Of course, our advisors will be able to advise you on what these changes mean for you and your partner.

Status of the measures

It is important to remember that everything included in the Miljoenennota and the appendices are plans for the future. These plans have yet to be discussed and – whether adopted in their entirety or in an amended version – approved in the Netherlands’ Upper and Lower House before they can be converted into legislation. This process of discussion is referred to as the ‘General Political Considerations’. The entire process as it is completed every year is briefly explained on the website of the Lower House.

Incidentally, the following is of interest within the context of the discussion of the plans: the Council of State is advising that the Miljoenennota be published in the spring in future. The envisaged objective behind this is for parliament to gain a better grip on integrating broad prosperity into the policy and budget cycle. The debates on the Miljoenennota can start earlier after being submitted in the spring, and the budget cycle would be more in line with the European budget cycle as an additional advantage.

We conclude our overview of Prinsjesdag 2021 with two points we picked up on when reading the appendices:

Tax burden and income (in)equality

It’s nothing new, we’ve all known it for a long time. And yet it continues to amaze when you look at the numbers; the figures in the Marginal Pressure Package Tables 2022 Tax Plan. The marginal tax burden is what you pay for each additional euro you’ve earned. For a single-earner with children (aged 6 and 11) and an income of €22,000 to €42,000, the marginal tax burden hovers around 80%! So, out of every €1000 gross that is earned beyond the threshold in a year, the net figure that remains will not amount to more than approximately €200. Only in the event of someone likely to be earning more than € 42,000 will it yield more if an increased work income is realised.


For those who do not know what averaging is: if you have a low income in a certain year and a high income in another year, then you can ask retrospectively to calculate the tax to be paid based on the average income of a three-year period. This can lead to you being eligible for a refund, due to the tax on the average income being lower than the tax you paid over three consecutive years.

The ‘Note on the state of Government Finance’ declares (in the table on page 88) that the expenditure for averaging will increase from € 161 million in 2020 to € 210 million in 2022.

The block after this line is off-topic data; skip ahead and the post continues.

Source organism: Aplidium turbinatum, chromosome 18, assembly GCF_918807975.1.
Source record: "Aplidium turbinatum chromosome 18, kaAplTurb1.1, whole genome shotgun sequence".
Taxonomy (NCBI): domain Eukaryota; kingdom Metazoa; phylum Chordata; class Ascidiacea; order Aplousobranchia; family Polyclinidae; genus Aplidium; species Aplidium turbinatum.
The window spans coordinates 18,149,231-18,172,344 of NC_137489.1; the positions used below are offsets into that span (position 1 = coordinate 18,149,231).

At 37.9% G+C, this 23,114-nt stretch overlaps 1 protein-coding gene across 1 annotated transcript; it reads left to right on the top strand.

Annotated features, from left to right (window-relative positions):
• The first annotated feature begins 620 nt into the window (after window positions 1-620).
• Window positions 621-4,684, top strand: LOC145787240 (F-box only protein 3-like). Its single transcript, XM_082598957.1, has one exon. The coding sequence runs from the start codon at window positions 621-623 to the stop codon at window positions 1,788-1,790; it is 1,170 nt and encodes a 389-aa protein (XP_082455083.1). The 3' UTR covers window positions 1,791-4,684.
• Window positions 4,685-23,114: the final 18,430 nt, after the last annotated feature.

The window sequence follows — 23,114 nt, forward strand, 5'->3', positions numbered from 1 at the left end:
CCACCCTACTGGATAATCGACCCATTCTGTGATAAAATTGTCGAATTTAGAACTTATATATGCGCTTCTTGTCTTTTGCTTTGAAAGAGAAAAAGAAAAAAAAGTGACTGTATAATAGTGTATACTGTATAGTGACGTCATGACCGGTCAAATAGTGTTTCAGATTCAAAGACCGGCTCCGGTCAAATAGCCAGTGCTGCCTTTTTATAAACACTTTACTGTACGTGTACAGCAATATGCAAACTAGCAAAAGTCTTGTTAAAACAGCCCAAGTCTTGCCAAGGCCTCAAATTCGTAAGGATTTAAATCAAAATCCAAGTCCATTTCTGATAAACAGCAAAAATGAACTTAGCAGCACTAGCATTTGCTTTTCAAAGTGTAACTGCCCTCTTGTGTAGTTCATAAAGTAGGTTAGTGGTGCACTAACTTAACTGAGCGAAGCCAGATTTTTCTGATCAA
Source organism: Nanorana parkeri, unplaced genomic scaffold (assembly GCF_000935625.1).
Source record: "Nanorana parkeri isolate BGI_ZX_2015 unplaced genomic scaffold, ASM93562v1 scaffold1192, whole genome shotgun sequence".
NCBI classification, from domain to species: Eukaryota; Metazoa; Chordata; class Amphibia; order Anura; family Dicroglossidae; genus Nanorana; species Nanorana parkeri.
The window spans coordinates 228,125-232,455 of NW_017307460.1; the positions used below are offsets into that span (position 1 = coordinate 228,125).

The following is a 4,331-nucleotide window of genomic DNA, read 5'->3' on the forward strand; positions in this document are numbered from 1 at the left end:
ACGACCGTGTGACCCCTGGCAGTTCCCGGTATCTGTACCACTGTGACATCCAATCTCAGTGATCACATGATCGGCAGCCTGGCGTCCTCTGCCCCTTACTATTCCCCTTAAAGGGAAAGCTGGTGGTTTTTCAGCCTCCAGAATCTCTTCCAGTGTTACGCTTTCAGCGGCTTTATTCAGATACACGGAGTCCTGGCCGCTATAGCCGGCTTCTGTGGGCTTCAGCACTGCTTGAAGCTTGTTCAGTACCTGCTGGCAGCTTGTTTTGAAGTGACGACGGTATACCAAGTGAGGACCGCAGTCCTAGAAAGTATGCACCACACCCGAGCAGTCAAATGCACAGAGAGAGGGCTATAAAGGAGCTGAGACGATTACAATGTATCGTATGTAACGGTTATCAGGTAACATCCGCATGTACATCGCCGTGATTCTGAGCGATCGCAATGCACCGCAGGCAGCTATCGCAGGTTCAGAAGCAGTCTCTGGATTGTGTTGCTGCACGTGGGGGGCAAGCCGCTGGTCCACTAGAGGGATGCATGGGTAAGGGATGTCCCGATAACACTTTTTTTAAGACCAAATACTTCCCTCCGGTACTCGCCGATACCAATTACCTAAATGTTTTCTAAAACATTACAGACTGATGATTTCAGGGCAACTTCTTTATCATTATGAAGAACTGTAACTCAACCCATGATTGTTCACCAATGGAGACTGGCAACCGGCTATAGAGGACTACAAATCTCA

The reason for this is explained on page 93:

“A closer analysis shows that it is not so much the number of averaging requests that is on the rise, but rather the average amount per averaging request. This was still around 1600 euros in 2016, but rose to approximately 3100 euros in 2020. The evaluation of this scheme revealed, among other things, that the budgetary burden of this scheme could be four times greater if it was fully utilised. It is therefore likely that citizens who are entitled to a high averaging amount have actually used the scheme more often in recent years.”

It therefore stands out that only a quarter of those entitled have made use of the averaging scheme!

Averaging is interesting for instance for people who have started working full-time after completing a study (whereby the income of years 1,2 and 3 would be low, high, high respectively) but also for entrepreneurs with a fluctuating annual income.

But there is another target group: refinancers of mortgages who have paid a hefty penalty interest. The penalty interest is tax-deductible.

A calculation example:

Taxable income without additional tax deduction for refinancing: €75,000
Penalty interest and other deductible financing costs paid for the purpose of refinancing in 2021: €15,000 (and therefore a taxable income of €60,000)
Restitution after averaging for 2019-2021: €624

Tip: is your income likely to vary considerably over the course of three consecutive years? If so, you can calculate whether you are entitled to apply for a refund at The application is very easy; all that is required is the completion of a short form from the Belastingdienst.